This week, attorneys general from 48 states, the District of Columbia and Puerto Rico announced they’re joining forces to investigate whether Google has engaged in anti-competitive behavior. Some of those AGs are also part of another investigation into similar questions about Facebook.
The Google investigation will be directed at how the company’s search and advertising operations may inhibit competition. The AGs are coming from both sides of the political aisle — remember bipartisanism? And there are already other inquiries underway at the federal level — Congress, the Federal Trade Commission and the Justice Department.
I asked Steven Overly, who reports on tech policy for Politico, to give me a sense of what the stakes are and what states will be looking for. The following is an edited transcript of our conversation.
Steven Overly: One of the defining metrics for anti-competitive behavior in the U.S. is how it impacts the consumer. Often that has been translated into a question of are consumers paying higher prices as a result of anti-competitive behavior? That’s trickier to measure with Google, because most of us pay nothing to use Google. At least that’s the conventional thinking. The argument that you’ve heard from some of these attorneys general is that they feel Google has a stronghold on digital advertising. Meaning if you want to place ads online, you have very few options beyond Google to go to. As a result, these companies pay higher advertising prices, and they pass those prices on to the consumer.
Jed Kim: If the states’ attorneys find that Google and Facebook did break antitrust laws, what happens? What can they do?
Facebook or Google might have to sell off a piece of their business or break off into two businesses.Steven Overly
Overly: One common outcome of these investigations is to require the companies to change their business practices and perhaps submit to an outside review to ensure that they have made those changes. Another approach could be to break up these companies; for example, Facebook or Google might have to sell off a piece of their business or break off into two businesses. That’s a pretty heavy undertaking. There’s not been a ton of success with that in the past, except for AT&T. While these investigations are being announced, and they’re getting a lot of attention, I think it is a very difficult legal road ahead for these enforcers if they’re going to force change at these companies.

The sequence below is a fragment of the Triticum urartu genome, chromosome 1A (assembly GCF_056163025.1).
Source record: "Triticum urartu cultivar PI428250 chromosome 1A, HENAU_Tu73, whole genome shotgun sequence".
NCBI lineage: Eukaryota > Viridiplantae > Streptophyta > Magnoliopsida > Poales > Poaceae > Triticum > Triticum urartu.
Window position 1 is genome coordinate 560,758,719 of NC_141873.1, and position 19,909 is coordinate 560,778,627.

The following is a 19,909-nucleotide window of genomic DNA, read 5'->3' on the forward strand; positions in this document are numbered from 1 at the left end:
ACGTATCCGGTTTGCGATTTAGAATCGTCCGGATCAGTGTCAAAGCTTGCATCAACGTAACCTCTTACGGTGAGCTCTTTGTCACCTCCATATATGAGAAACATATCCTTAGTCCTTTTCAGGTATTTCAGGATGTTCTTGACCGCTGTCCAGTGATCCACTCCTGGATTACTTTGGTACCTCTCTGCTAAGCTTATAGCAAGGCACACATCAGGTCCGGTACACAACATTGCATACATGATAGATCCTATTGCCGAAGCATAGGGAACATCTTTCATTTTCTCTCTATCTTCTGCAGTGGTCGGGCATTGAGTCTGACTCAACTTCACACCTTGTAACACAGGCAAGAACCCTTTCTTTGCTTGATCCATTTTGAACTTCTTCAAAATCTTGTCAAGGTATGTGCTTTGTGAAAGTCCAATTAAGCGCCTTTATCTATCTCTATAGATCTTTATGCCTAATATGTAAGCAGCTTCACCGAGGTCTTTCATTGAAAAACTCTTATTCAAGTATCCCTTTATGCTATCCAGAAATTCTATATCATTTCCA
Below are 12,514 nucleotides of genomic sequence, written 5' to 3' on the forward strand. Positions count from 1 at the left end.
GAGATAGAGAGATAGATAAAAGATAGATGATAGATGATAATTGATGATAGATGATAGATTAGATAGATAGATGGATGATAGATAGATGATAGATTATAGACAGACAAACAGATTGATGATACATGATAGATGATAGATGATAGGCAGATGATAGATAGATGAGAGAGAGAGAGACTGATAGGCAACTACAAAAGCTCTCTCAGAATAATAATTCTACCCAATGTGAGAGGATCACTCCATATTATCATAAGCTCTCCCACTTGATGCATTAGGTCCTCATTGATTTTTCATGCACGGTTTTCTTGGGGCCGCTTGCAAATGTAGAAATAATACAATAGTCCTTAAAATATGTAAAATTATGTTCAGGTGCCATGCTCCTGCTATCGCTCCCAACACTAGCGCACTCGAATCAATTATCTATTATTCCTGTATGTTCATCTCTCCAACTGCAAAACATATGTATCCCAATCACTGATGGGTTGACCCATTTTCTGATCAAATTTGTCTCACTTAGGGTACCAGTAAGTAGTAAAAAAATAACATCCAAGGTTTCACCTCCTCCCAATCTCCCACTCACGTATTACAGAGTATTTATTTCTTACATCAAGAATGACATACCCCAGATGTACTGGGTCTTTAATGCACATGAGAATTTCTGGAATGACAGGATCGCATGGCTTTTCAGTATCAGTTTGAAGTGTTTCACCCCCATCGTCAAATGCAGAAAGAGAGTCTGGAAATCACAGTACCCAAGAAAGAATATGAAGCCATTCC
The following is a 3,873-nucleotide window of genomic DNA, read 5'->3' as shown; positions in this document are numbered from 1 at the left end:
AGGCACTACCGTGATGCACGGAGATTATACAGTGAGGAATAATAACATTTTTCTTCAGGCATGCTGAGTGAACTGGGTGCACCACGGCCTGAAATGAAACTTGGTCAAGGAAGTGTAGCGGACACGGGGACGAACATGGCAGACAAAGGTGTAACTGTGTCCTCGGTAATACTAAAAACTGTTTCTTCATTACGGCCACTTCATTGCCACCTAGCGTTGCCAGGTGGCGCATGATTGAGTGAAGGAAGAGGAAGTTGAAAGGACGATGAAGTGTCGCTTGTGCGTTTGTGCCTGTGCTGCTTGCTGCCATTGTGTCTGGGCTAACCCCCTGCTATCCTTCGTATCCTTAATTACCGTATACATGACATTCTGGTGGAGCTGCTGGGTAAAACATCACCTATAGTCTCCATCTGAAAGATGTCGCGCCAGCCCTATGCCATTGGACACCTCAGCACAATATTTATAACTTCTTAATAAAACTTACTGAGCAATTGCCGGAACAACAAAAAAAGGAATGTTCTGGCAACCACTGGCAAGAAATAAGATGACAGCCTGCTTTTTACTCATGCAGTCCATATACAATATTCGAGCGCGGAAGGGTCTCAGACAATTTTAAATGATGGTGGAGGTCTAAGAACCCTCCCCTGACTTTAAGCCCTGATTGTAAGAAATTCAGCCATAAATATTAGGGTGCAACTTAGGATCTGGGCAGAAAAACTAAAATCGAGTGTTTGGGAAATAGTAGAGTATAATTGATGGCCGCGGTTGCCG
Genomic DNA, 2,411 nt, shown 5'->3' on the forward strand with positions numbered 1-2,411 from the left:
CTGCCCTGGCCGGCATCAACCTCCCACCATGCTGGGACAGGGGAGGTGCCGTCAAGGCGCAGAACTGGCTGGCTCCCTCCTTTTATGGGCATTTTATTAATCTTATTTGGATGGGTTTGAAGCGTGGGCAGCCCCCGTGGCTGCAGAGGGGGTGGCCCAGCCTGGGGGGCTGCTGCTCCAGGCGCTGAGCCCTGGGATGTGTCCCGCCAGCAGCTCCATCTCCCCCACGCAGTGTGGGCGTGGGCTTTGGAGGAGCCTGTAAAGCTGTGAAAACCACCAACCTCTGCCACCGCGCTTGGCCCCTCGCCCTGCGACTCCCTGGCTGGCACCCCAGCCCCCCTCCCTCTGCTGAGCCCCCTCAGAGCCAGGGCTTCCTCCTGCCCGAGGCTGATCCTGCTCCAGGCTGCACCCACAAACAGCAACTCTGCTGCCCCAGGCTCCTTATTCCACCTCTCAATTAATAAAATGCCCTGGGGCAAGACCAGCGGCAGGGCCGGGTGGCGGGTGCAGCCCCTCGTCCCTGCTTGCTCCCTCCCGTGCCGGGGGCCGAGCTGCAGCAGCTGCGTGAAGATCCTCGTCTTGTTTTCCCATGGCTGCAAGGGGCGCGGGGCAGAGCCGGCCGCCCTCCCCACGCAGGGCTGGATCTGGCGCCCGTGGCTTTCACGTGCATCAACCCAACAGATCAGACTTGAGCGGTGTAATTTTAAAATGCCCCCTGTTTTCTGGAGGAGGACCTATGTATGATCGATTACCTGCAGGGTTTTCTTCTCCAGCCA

Kim: When might we see results of the investigation?
Overly: If this investigation continues to mature and becomes a legal battle, we’re likely looking at years of that playing out. Right now, I think it’s clear these investigations are in the information-gathering stage. They’ve not quite made any conclusions yet. I think you’ll start to see, soon, companies coming forward who haven’t already done so to make complaints against these companies and how they run their business. I should add that already you’re seeing some antagonists emerge, for example, Yelp. The review site has long been critical of Google and complained that they engage in anti-competitive behavior. News publishers have also long had complaints against Google and claim that its advertising business has damaged their industry. Those industries have already started speaking out, and I think you’ll start to see more as these investigations mature.
Related links: more insight from Jed Kim
The AGs aren’t wasting time. They’ve already subpoenaed Google, asking more than 200 questions and demanding records. The Wall Street Journal says some of the information requests get at what I just mentioned about the intent behind some acquisitions — like the buying of DoubleClick, AdMob and Admeld Inc. Those are companies that helped build Google’s ad business.
The only states’ attorneys general who are not yet part of the investigation into Google are those from Alabama and California. The latter’s absence is notable, considering that it’s a massive state, home to Google, with lots of resources and an attorney general’s office that’s built a strong antitrust team. Xavier Becerra, the state’s attorney general, hasn’t said why, just that there’s a need to protect “ongoing and potential investigations.” The Los Angeles Times points out that Becerra’s political campaigns received close to $40,000 from Google-related entities. But then, there are a bunch of other theories, too. The Times reached out to get the opinions of a lot of experts.
I alluded to the many acquisitions Facebook has made of other companies. It’s hard to know what the exact number is. The Wall Street Journal says it’s around 90. TechWyse puts the list at just above 70. And TechWyse has made an infographic of 15 years of Facebook’s shopping, starting with AboutFace, which went for $200,000, and going through to Grokstyle last February. Price tag unknown.
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